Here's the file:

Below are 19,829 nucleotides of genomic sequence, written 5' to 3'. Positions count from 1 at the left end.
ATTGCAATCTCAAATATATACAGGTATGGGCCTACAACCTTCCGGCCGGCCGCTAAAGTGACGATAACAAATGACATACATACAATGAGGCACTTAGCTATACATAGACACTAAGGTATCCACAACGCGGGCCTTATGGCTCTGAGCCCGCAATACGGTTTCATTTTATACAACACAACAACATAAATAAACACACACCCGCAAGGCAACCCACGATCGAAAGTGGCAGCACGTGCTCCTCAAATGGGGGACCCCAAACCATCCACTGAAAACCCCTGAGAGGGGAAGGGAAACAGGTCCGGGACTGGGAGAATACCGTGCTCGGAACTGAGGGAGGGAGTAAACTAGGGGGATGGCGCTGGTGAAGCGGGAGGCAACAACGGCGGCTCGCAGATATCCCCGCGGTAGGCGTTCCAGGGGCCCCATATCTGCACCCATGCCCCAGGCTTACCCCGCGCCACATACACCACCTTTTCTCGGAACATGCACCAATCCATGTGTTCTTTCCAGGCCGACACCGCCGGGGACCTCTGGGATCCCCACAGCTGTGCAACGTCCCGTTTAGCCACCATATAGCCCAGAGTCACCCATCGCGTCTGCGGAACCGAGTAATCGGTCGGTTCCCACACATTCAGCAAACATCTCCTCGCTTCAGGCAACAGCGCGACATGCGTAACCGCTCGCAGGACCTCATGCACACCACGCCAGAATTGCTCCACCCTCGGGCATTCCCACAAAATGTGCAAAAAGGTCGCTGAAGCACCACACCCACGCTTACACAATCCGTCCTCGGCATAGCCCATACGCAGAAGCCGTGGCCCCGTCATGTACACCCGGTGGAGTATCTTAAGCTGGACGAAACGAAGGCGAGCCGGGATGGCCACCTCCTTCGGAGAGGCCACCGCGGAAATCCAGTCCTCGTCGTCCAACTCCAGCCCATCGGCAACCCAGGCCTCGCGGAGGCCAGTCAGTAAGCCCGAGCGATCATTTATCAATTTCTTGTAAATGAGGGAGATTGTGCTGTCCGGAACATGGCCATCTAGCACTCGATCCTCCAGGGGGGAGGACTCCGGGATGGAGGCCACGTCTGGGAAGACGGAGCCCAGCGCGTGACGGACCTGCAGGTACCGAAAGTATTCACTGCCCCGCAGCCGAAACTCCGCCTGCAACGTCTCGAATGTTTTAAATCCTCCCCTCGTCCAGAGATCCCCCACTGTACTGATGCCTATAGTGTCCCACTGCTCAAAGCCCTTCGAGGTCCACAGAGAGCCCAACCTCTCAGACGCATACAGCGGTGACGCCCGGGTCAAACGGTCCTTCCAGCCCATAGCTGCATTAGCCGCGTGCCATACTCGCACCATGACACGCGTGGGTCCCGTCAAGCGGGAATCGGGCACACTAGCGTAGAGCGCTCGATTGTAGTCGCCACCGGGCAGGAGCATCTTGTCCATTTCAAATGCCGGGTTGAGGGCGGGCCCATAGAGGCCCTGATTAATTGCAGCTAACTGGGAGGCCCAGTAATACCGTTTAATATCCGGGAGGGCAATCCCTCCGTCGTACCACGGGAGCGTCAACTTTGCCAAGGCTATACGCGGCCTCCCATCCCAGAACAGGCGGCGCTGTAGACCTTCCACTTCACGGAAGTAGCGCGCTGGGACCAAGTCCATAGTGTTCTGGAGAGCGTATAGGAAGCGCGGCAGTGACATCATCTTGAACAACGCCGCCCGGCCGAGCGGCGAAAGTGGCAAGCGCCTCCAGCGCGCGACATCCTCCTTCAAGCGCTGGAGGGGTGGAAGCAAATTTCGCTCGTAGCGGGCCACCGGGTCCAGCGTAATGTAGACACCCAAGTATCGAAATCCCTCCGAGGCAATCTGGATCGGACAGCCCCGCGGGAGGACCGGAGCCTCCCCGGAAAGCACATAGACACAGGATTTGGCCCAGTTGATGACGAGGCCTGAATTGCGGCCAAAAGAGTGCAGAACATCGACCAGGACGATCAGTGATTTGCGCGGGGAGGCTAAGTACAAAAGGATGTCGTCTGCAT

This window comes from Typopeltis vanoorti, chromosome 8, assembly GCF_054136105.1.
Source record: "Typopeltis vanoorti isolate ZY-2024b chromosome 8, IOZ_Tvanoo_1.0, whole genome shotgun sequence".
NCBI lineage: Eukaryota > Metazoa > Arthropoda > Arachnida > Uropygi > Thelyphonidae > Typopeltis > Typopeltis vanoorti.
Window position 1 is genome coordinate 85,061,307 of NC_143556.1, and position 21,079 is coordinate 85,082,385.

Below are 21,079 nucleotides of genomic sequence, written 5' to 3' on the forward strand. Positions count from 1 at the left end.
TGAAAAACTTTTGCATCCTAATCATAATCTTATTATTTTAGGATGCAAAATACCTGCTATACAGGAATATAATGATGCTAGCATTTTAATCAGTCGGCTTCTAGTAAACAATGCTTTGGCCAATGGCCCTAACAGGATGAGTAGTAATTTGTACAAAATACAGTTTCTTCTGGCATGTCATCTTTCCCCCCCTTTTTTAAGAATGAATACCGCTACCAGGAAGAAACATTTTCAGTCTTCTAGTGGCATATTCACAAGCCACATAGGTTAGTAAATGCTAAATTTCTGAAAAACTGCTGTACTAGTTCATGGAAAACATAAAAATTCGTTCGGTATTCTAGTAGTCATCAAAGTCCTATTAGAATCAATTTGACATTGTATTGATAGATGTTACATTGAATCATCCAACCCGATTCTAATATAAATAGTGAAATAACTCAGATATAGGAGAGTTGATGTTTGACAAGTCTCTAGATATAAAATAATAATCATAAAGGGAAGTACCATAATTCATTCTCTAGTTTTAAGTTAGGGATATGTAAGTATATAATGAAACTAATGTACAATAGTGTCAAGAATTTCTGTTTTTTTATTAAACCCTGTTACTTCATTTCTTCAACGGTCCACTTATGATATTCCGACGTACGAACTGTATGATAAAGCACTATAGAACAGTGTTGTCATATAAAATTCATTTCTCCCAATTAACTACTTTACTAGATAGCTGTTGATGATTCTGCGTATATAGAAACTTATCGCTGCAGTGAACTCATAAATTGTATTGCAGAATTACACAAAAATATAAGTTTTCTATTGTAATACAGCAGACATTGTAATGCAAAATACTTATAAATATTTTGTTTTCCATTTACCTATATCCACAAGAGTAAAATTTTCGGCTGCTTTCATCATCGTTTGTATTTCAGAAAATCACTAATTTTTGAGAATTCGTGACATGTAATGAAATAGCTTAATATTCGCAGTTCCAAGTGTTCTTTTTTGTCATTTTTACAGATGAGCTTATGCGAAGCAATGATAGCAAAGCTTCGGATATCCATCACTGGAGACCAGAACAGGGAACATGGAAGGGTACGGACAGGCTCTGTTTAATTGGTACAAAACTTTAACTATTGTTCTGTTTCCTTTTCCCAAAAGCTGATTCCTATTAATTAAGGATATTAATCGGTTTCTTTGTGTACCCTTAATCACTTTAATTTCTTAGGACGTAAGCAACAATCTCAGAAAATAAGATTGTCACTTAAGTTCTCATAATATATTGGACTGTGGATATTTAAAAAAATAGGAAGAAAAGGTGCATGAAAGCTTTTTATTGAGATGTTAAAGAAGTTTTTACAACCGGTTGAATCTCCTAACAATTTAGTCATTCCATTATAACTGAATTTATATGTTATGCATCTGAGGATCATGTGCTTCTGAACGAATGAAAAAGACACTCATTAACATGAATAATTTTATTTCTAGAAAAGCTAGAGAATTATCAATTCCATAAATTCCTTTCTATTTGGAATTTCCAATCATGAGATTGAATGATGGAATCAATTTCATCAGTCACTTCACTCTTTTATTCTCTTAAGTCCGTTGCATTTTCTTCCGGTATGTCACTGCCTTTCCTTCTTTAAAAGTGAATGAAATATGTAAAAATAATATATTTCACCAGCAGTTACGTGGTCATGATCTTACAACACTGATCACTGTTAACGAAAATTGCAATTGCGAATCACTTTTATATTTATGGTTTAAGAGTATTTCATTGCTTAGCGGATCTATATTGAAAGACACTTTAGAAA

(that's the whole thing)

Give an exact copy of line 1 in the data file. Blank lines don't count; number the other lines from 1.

Below are 19,829 nucleotides of genomic sequence, written 5' to 3'. Positions count from 1 at the left end.